A Swiss fragrance chemist is traveling the world, trying to capture the scents of hundreds of rare and endangered species and archeologists are using modern analytical technologies to bring ancient scents to life.
Scientists at Bonn University’s Egyptian Museum, for example, are trying to raise from the dead, so to speak, the aroma of the contents of a 3,500-year-old perfume bottle from the reign of the Egyptian female pharaoh Hatshepsut.
“Smell is unique among the senses in the way it is processed by the brain — olfactory information travels directly to a brain region linked with the hippocampus and the amygdala, sites of memory and emotion,” writes Humphries.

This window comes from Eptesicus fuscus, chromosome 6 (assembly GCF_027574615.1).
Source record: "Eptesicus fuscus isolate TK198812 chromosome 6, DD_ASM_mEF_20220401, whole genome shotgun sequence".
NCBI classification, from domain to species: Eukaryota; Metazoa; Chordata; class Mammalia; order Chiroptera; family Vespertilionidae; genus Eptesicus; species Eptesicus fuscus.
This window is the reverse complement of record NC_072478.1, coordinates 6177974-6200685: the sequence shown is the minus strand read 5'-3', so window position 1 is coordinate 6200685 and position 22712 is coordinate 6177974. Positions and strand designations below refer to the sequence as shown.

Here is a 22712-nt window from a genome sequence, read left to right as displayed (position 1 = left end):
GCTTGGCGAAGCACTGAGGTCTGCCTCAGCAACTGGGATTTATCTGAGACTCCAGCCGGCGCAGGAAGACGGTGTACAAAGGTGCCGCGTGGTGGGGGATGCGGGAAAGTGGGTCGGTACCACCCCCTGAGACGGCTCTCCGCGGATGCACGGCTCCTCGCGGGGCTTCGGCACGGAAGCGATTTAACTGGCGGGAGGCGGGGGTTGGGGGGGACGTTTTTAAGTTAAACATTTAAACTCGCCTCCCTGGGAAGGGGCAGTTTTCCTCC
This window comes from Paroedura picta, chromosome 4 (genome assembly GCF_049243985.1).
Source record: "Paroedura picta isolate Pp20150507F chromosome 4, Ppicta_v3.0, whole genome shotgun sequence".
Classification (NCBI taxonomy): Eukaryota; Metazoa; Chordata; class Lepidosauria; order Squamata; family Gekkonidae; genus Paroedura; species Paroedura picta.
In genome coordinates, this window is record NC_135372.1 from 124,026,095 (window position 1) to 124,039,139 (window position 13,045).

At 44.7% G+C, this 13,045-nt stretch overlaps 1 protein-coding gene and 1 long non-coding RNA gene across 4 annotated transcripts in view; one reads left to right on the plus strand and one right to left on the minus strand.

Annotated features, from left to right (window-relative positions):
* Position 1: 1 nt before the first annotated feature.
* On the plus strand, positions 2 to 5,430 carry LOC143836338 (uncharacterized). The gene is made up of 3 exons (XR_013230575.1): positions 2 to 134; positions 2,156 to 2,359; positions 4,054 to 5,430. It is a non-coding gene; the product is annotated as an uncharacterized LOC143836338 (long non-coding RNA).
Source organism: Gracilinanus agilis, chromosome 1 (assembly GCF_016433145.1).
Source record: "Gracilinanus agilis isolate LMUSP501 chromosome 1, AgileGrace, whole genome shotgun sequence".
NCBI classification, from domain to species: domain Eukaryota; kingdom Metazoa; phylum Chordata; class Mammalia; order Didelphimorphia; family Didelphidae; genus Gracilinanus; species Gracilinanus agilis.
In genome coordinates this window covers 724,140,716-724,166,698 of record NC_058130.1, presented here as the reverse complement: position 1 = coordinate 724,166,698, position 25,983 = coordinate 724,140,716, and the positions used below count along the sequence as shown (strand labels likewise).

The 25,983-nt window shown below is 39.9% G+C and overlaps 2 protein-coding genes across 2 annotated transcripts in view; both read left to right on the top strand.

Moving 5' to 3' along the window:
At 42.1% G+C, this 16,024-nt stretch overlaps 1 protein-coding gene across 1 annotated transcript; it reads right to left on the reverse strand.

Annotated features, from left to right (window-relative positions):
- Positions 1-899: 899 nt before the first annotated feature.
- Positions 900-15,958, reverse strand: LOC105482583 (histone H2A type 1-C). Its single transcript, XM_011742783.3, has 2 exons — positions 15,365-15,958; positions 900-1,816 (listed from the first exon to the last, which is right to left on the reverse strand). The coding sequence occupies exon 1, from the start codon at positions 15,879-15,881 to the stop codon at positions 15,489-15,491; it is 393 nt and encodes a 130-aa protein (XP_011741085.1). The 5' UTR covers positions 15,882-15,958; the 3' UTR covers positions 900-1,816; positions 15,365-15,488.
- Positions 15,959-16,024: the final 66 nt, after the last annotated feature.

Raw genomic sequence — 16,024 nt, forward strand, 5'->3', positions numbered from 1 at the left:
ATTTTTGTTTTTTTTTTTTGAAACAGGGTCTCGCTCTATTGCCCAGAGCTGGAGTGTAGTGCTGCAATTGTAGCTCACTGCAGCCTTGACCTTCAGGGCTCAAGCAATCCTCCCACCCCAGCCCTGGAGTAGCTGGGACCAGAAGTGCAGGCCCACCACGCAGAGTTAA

“Scientists have suggested that the way smell is processed makes smell memories particularly strong and persistent. But outside of our memory, smells themselves are ephemeral: They are formed by volatile chemical compounds that can easily disperse and disintegrate. So smell is both a powerful part of our experiences and an evanescent one.”